BLDC-performance-graph
Like that? Thats for a BLDC. I guess it is the same as for a brushed motor.
What do you mean by load? Power or torque?
By drawing more amps your motor will get more torque but not necessary more power (~0 rpm * high torque is still 0 mechanical power, and that is what you see at your amp meter at battery + a little bit of losses, but 100W in heat is quite a lot at stillstand).
The motor will draw whatever current necessary to achieve that rpm, but from the ESC first. The ESC contains energy and after the motor needs more it pulls more from the battery. The BLDC ESC is not just a switch between battery and motor.

So why can’t you kill your motor nor esc nor draw more than 2000W:
first I would check the motor amps. Test if your ESC really gives you 150A at full throttle. If yes, you did a damn good job with cooling the motor. Now you can buy a bigger one :stuck_out_tongue:

Did you check if your ESC or the motor gets hot (and shut off), sounds like you get some throttling.

Or if your motor doesnt even spin up one time it can come from the sensorless design. Practically you cant power a sensorless motor. So what they do, they power up some phase and look what the motor is doing (using the other 2 phases) and then react accordingly. But if you are not getting a single rotation it might be an issue with the sensorless startup. Maybe try to start it outside the water and keep it running slowly till submerged.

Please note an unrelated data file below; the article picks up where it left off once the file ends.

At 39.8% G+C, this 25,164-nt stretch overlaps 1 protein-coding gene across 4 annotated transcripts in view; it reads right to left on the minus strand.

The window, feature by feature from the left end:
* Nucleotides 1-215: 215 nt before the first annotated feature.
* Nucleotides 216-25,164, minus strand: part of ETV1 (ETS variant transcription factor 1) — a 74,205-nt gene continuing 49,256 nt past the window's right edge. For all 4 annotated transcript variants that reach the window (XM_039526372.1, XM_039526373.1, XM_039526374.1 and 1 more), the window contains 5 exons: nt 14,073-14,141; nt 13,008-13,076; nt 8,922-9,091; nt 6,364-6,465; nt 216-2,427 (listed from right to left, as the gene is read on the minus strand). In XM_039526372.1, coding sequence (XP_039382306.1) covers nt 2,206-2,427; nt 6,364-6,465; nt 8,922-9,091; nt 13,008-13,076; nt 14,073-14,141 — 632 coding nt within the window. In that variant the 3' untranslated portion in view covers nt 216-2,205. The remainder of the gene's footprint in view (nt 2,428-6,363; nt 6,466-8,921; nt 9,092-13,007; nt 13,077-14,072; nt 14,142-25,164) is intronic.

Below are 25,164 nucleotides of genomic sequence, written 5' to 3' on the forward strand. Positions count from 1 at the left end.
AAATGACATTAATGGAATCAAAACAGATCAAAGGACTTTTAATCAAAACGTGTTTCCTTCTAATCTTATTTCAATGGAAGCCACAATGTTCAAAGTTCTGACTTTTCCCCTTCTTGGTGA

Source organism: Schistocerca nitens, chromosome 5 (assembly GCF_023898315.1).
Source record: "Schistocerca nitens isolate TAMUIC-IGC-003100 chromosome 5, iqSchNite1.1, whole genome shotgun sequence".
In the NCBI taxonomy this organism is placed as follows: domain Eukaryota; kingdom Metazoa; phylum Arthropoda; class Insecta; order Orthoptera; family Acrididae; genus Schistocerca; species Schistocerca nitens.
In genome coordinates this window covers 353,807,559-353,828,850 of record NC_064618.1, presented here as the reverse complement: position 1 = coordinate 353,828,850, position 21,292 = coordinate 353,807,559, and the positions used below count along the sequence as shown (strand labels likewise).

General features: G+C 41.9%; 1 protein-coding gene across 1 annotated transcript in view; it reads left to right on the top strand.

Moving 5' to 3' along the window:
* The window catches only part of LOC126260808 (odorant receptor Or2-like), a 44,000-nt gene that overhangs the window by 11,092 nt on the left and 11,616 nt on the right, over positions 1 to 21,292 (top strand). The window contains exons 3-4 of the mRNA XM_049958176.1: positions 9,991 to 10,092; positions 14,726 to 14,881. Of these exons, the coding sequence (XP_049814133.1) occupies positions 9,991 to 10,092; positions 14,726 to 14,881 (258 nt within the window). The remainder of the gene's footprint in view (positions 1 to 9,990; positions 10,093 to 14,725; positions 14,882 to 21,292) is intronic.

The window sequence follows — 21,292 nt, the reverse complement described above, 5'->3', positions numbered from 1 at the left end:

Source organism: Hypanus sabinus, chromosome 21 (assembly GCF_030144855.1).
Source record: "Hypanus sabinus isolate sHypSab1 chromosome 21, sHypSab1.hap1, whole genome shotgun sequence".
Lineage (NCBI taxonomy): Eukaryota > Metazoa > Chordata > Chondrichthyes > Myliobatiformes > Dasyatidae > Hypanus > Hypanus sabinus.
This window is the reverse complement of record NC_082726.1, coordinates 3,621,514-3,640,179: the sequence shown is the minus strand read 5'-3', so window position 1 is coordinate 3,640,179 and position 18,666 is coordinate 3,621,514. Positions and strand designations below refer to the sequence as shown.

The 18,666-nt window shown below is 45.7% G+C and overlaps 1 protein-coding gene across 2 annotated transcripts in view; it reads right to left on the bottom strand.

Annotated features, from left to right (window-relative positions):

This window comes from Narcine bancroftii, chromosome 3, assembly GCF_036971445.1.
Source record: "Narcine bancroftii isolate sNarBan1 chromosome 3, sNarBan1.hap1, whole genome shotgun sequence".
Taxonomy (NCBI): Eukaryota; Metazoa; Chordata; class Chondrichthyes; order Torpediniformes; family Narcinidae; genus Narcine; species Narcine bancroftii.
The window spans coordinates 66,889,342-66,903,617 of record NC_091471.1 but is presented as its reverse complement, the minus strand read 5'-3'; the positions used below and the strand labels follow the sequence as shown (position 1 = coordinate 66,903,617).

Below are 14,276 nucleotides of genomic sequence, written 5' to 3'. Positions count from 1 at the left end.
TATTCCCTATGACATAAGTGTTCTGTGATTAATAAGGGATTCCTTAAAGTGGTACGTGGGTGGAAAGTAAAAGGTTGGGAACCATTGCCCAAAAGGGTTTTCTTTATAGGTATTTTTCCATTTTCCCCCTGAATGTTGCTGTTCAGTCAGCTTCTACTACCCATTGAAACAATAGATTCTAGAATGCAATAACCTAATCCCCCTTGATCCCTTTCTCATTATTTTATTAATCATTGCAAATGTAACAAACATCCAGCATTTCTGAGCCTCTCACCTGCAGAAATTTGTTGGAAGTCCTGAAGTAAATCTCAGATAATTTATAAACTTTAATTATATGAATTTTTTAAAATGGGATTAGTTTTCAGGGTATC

Share your builds here!
#12

I am going to run a water cooled heat exchanger that will be thermally bonded to the bottom of the esc and then mount a heatsink to the other side of the heat exchanger that the fan will blow across to help remove heat generated by the batteries. Sort of like air conditioning for the box.


#13

Thanks for the reply. That is good info. I am still unclear however at the difference between motor power and battery power. Lets say my motor is locked up. 0 rpm at full throttle. since it is not rotating it will not be producing any mechanical power but will be generating lots of heat. wont the current read on my meter be the current that is passing through the motor? The energy has to come from the battery and therefore pass through the power meter that is in series between battery and esc.